By: Resource and Expansion Consultant Jason Sweet, Saginaw Valley State ’09
I can still hear Neil Funk of the Bulls’ radio network yelling with elation as the Chicago Bulls took the one-point lead in Game 6 of the 1998 NBA Finals over the Utah Jazz and capped off (at that time) Michael Jordan’s illustrious career in the NBA, with his sixth and final NBA Championship.
Jordan is arguably the greatest person to ever play the game of basketball, however, his championships did not come until the last six years of a 14-year career (which eventually became 17 years after a brief comeback with the Washington Wizards). So why then did he fail to win more championships? After all, he was the best.
I would argue, though I’m sure some would disagree with me, that this is because he did not have the right people on the court with him, and he did not have the correct coach to lead the team.
Fraternity has the same dynamic.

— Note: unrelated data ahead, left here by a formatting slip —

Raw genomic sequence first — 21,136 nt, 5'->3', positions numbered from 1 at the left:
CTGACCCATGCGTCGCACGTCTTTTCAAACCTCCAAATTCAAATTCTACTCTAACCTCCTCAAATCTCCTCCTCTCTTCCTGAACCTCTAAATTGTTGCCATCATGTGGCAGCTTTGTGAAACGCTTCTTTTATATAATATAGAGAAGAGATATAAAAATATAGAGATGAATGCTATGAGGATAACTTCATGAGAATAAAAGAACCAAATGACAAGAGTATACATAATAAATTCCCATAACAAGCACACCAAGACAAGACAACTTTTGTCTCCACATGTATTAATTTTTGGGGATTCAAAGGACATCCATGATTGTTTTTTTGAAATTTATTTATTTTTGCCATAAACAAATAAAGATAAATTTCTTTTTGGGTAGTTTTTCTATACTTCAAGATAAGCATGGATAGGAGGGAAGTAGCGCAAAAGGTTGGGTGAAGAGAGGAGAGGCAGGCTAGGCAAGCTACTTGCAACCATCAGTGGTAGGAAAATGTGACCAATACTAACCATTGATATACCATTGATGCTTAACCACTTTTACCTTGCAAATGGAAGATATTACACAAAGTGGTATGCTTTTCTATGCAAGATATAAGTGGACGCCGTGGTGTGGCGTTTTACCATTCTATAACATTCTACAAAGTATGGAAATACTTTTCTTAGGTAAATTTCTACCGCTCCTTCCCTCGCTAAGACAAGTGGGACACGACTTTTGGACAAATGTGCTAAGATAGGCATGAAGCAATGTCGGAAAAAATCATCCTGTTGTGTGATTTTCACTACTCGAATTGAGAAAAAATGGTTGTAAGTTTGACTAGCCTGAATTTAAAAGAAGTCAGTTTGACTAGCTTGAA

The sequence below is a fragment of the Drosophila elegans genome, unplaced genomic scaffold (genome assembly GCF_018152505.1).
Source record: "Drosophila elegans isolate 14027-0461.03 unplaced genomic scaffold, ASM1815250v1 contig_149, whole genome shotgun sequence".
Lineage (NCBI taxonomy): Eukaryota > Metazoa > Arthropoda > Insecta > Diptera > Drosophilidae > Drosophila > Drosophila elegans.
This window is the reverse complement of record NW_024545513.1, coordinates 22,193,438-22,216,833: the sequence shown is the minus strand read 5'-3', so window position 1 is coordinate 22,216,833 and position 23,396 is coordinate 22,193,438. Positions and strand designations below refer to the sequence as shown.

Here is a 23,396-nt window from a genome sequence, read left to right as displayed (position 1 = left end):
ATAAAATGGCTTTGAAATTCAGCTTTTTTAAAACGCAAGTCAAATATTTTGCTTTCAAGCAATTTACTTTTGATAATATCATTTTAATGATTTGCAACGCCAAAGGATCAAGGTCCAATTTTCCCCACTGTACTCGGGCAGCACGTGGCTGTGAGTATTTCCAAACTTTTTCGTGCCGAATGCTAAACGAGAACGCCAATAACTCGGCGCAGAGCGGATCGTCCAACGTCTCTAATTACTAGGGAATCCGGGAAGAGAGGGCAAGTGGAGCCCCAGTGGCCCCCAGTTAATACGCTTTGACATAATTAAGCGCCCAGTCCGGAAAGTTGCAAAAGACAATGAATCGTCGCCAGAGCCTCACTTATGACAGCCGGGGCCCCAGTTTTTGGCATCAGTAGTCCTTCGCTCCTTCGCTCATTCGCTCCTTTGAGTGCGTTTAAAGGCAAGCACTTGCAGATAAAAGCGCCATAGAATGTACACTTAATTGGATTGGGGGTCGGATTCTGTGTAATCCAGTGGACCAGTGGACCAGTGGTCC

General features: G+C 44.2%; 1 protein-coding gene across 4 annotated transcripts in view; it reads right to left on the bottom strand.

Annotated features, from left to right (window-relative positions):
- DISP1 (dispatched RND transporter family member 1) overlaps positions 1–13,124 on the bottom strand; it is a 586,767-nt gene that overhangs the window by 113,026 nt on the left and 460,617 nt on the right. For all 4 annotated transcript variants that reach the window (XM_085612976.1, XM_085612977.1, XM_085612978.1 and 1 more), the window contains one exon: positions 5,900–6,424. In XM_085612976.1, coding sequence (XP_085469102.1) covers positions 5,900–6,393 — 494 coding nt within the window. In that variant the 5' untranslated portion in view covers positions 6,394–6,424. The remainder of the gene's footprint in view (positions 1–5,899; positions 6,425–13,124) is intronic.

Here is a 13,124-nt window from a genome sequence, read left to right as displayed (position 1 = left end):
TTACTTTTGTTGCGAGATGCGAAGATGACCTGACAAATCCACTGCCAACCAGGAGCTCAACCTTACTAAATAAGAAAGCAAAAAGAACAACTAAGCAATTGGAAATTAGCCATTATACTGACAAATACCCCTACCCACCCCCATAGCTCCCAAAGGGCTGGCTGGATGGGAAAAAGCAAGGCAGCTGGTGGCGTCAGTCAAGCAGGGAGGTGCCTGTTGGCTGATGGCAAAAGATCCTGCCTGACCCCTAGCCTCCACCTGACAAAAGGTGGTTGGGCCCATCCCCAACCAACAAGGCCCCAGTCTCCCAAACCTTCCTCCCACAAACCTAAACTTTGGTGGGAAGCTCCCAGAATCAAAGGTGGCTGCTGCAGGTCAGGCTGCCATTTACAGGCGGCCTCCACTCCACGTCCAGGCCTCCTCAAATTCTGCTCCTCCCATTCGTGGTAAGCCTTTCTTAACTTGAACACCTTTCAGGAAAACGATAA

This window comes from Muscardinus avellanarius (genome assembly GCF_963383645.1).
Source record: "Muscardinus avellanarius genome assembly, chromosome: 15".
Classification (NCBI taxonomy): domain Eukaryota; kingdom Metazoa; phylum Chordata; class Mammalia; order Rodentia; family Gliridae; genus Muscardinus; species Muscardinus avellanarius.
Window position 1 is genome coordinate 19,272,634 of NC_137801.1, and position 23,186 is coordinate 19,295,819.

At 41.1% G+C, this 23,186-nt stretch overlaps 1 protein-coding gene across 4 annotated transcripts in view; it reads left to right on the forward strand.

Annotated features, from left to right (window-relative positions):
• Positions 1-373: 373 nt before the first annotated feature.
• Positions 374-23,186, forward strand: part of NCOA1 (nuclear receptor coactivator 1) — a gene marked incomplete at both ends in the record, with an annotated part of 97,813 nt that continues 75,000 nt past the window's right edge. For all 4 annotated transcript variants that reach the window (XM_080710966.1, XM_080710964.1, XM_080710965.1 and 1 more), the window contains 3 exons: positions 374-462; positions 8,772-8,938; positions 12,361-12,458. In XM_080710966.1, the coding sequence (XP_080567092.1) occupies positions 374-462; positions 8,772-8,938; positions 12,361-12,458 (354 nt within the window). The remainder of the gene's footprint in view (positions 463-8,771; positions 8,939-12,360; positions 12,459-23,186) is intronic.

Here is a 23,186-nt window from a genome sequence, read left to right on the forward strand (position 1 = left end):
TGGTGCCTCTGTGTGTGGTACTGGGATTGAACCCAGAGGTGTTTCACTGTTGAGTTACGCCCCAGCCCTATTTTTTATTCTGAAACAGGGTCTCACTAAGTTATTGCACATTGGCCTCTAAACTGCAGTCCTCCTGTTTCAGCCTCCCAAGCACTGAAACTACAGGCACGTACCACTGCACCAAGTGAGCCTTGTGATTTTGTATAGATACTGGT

Every chapter has a leader, whether that is the president or another member, there is someone who sets the tone for the rest of the group. In successful situations, this person is just like Michael Jordan. On his own he can be extremely good, but without the right supporting cast, he can never be great and the team can never reach its pinnacle.
What role do you play?
Are you Michael Jordan, the superstar? Scottie Pippen, the always dependable No. 2? Dennis Rodman, the grinder? Steve Kerr, the court general? Or are you Phil Jackson, the mastermind and coach?
While an undergraduate, you affect what happens on the court. As an alumnus, possibly even as a member of the BOG, you are the one who puts the game plan in place and coaches our young men to success, because you can no longer dictate success from the front lines.
In fraternity, as in basketball, it’s necessary to have all the right people. It begins with recruitment (drafting, trades and free agency), continues through membership orientation (coaching) and is enhanced through our alumni dedication (mentoring and practice).
Put all of these pieces together and you have put your fraternity on track to succeed … to be the best.
Take a hard look, does your fraternity have the right people on the court?
I challenge you to make it happen.